Sam Houston State University's Special Collections (SHSU) needed a way to expose finding aids to more users. Using social media to promote online awareness, while simultaneously improving search engine result rankings for the finding aids, seemed like a potential solution to this problem. With this goal in mind, SHSU researchers selected ten social media sites to test the assumption that posting information about finding aids to social media would be an effective marketing strategy. Following three months of posting information about finding aids while tracking user traffic to finding aids from social media sites, the research findings indicate that a combination of certain social media sites, in this case WordPress, Facebook, and Twitter, provides a better marketing strategy for getting the word out about archival collections. Additionally, the researchers confirm that posting to social media improves search engine result rankings for the finding aids. Overall, the SHSU researchers' results concur with the perception that using social media tools is an effective marketing strategy for an organization desiring to promote online awareness and improve search engine result rankings for finding aids.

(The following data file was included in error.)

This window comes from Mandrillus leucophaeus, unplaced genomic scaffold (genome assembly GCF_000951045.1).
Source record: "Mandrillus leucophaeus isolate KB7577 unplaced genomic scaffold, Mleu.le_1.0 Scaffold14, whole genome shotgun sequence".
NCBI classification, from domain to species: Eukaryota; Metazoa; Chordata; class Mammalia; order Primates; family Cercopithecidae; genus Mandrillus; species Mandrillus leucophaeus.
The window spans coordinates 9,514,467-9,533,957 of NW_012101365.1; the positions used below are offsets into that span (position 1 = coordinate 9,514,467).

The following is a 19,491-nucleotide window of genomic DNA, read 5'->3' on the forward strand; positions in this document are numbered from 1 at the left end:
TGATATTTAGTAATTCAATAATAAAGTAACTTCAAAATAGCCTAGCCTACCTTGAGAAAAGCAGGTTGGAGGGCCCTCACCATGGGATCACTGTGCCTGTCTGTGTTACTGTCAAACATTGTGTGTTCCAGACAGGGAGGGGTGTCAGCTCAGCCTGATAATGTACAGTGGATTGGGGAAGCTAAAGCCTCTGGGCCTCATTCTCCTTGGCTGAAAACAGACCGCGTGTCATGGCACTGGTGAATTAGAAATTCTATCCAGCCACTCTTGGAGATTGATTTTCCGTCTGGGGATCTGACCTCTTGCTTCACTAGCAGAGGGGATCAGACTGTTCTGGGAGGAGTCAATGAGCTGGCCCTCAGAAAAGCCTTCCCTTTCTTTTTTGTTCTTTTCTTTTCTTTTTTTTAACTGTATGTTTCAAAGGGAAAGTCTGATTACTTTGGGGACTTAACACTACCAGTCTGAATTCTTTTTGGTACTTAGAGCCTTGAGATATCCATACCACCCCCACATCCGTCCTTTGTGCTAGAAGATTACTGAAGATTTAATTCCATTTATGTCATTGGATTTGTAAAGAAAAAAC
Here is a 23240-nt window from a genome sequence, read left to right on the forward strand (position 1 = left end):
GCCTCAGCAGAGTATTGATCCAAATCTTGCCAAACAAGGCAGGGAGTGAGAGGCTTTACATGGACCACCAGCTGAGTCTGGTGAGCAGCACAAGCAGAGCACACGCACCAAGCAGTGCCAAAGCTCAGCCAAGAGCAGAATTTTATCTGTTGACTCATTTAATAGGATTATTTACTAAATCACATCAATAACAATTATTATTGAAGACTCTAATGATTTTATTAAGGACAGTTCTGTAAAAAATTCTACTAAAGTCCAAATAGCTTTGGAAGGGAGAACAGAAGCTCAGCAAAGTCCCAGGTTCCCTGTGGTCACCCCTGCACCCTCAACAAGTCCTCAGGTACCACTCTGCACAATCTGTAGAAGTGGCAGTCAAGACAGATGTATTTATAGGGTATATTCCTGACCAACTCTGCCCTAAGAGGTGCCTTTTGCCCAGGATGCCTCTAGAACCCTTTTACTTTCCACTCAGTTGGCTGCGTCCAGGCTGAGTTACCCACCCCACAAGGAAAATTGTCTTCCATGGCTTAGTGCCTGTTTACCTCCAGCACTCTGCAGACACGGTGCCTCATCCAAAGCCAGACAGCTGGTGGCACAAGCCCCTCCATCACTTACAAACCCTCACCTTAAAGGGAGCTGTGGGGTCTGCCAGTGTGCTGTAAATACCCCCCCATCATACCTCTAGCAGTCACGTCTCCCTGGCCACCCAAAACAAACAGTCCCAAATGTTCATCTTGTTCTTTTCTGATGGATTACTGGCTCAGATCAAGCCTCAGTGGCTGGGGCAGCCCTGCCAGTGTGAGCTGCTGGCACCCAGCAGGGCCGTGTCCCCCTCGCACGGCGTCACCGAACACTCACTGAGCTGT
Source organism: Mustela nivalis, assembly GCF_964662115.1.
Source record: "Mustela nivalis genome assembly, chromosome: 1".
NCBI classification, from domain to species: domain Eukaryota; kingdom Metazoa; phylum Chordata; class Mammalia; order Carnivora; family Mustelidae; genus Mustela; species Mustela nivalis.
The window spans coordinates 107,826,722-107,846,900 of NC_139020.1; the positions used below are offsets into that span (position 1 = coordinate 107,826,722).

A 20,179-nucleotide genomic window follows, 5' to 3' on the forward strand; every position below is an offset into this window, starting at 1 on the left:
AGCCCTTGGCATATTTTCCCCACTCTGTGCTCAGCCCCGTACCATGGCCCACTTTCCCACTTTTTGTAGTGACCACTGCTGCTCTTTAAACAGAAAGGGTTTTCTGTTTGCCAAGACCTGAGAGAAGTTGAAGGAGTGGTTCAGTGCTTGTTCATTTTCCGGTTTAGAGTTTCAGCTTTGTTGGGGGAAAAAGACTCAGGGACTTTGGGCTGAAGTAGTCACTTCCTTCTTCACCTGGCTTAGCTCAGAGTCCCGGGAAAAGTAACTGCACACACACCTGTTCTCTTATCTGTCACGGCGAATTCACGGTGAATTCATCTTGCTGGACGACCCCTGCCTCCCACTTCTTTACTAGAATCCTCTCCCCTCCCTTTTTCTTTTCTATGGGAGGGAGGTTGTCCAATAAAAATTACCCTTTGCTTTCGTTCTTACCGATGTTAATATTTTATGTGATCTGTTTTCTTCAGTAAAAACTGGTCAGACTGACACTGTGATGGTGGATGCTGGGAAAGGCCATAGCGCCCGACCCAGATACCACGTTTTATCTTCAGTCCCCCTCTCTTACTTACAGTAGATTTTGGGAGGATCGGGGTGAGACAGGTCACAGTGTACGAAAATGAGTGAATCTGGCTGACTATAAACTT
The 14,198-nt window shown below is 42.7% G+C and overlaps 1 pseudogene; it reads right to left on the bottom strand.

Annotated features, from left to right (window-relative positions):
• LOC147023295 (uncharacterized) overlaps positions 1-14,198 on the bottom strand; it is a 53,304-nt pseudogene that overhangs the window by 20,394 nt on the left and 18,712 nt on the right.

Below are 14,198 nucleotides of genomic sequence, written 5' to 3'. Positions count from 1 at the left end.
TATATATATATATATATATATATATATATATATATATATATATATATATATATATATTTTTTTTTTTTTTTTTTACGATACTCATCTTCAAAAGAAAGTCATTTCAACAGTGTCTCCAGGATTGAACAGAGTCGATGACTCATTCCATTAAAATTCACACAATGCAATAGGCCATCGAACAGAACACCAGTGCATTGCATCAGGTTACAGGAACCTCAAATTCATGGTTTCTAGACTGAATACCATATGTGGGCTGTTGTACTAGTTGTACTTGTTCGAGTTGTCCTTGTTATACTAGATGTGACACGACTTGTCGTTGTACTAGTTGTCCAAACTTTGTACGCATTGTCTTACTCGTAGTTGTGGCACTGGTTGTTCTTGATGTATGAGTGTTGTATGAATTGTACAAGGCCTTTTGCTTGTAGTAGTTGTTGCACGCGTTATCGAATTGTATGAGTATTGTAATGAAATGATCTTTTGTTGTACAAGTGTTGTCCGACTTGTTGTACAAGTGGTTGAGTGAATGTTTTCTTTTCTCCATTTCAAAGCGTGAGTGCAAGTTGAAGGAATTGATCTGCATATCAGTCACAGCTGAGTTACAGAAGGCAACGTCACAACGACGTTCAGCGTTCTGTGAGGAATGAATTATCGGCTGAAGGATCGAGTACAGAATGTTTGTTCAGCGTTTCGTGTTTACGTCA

In 2011, Sam Houston State University (SHSU) Special Collections held many interesting and notable manuscript collections, but with no online presence, no publicly accessible finding aids, and no outreach strategy, the department was a hidden gem. After doing research on the best archival description methods and finding aids platforms, the special collections librarian implemented Describing Archives: A Content Standard1 and the descriptive tool Archon2 in 2012. By 2013, the Special Collections team had processed and described twenty archival collections and placed full finding aids online using Archon.3 Despite these efforts, the department still hoped to become better known in the online research environment. Specifically, Special Collections needed a way to promote finding aids to potential users, and social media seemed like the best and most affordable way to do this. In addition, while Google was indexing the Archon finding aids, this indexing was not producing prominent hits in Google's search results, which is problematic in today's research environment.